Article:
if (_queue.Count == 1)
                                // There was nothing in the queue before
                                // so initiate a new processing loop. Save 
                                // but DON'T await the Task yet.
                                _lastProcessTask = ProcessQueueAsync();
                        }
                    }                
                }
    
                // Now that file reading is completed, await 
                // _lastProcessTask to ensure we don't return
                // before it's finished.
                await _lastProcessTask;
            }
    
            // This will continue processing as long as lines are in the queue,
            // including new lines entering the queue while processing earlier ones.
            private static Task ProcessQueueAsync()
            {
                return Task.Run(async () =>
                {
                    while (true)
                    {
                        string line;
                        lock (_queue)
                        {              
                            // Only peak at first so the read loop doesn't think
                            // the queue is empty and initiate a second processing
                            // loop while we're processing this line.
                            if (!_queue.TryPeek(out line))
                                return;
                        }
                        await ProcessLineAsync(line);
                        lock (_queue)
                        {
                            // Dequeues the item we just processed. If it's the last
                            // one, this loop is done.
                            _queue.Dequeue();
                            if (_queue.Count == 0)
                                return;
                        }
                    }
                });
            }
    
            private static async Task ProcessLineAsync(string line)
            {
                // do something
            }
        }
    }
    

    Note this approach has a processing loop that terminates when nothing is left in the queue, and is re-initiated if needed when new items are ready. Another approach would be to have a continuous processing loop that repeatedly re-checks and does a Task.Delay() for a small amount of time while the queue is empty. I like my approach better because it doesn't bog down the worker thread with periodic and unnecessary checks but performance would likely be unnoticeably different.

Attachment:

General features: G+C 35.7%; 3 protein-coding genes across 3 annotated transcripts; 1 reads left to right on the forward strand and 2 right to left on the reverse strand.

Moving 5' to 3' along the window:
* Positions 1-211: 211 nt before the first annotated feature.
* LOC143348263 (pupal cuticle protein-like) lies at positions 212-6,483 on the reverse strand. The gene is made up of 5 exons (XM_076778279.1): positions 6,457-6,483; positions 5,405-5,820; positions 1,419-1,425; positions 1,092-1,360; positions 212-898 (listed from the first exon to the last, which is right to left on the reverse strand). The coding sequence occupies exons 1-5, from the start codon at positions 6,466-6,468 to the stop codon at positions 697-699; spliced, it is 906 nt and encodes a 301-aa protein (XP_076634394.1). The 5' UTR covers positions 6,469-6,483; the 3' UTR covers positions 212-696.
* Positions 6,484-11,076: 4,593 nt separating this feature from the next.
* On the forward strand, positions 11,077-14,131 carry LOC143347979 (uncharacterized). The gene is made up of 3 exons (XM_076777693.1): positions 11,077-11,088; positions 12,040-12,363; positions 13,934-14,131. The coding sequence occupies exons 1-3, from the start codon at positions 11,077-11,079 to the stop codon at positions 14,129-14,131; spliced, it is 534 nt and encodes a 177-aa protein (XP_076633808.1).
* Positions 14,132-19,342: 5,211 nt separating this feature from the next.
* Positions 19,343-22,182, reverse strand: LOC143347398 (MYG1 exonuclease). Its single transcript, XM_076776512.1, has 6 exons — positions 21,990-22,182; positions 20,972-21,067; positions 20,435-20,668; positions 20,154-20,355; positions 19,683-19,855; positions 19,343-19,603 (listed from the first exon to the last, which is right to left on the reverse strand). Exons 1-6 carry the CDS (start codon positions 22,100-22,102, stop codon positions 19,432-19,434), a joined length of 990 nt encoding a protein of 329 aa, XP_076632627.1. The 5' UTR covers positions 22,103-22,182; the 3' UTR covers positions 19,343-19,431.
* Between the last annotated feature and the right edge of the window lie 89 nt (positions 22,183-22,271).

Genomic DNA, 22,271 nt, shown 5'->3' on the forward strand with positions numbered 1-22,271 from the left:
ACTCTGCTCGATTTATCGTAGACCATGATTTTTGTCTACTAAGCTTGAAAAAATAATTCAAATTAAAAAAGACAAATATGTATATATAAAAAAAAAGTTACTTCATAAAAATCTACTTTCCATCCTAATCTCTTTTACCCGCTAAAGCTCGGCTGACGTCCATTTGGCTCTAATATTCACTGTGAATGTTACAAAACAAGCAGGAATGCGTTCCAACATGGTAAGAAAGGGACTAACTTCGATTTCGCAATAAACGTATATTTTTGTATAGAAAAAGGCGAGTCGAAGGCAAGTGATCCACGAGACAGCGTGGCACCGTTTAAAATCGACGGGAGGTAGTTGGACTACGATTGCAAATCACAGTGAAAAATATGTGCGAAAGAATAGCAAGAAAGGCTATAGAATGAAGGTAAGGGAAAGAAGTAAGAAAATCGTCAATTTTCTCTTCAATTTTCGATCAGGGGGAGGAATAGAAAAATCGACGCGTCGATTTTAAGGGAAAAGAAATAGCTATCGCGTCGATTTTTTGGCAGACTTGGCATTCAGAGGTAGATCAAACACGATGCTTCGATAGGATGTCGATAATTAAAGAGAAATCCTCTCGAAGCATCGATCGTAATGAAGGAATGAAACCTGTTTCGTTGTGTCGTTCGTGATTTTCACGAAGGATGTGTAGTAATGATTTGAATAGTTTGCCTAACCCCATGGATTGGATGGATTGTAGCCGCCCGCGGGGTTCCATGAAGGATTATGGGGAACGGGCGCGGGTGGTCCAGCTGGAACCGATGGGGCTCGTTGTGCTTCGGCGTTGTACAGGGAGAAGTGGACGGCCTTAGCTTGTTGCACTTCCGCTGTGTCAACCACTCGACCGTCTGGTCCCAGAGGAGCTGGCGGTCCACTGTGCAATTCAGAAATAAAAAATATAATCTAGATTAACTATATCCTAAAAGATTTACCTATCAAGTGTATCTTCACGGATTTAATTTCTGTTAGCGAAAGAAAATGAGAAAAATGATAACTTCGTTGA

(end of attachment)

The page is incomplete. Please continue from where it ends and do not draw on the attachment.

Also just to comment on Blindy's answer, I have to disagree with discouraging the use of parallelism here. First off, most CPUs these days are multi-core, so smart use of the .NET threadpool will in fact maximize your application's efficiency when run on multi-core CPUs and have pretty minimal downside in single-core scenarios.

    More importantly, though, async does not equal multithreading. Asynchronous programming existed long before multithreading, I/O being the most notable example. I/O operations are in large part handled by hardware other than the CPU - the NIC, SATA controllers, etc. They use an ancient concept called the Hardware Interrupt that most coders today have probably never heard of and predates multithreading by decades. It's basically just a way to give the CPU a callback to execute when an off-CPU operation is finished. So when you use a well-behaved asynchronous API (notwithstanding that .NET FileStream has issues as Theodore mentioned), your CPU really shouldn't be doing that much work at all. And when you await such an API, the CPU is basically sitting idle until the other hardware in the machine has written the requested data to RAM.

    I agree with Blindy that it would be better if computer science programs did a better job of teaching people how computer hardware actually works. Looking to take advantage of the fact that the CPU can be doing other things while waiting for data to be read off the disk, off a network, etc., is, in the words of Captain Kirk, "officer thinking".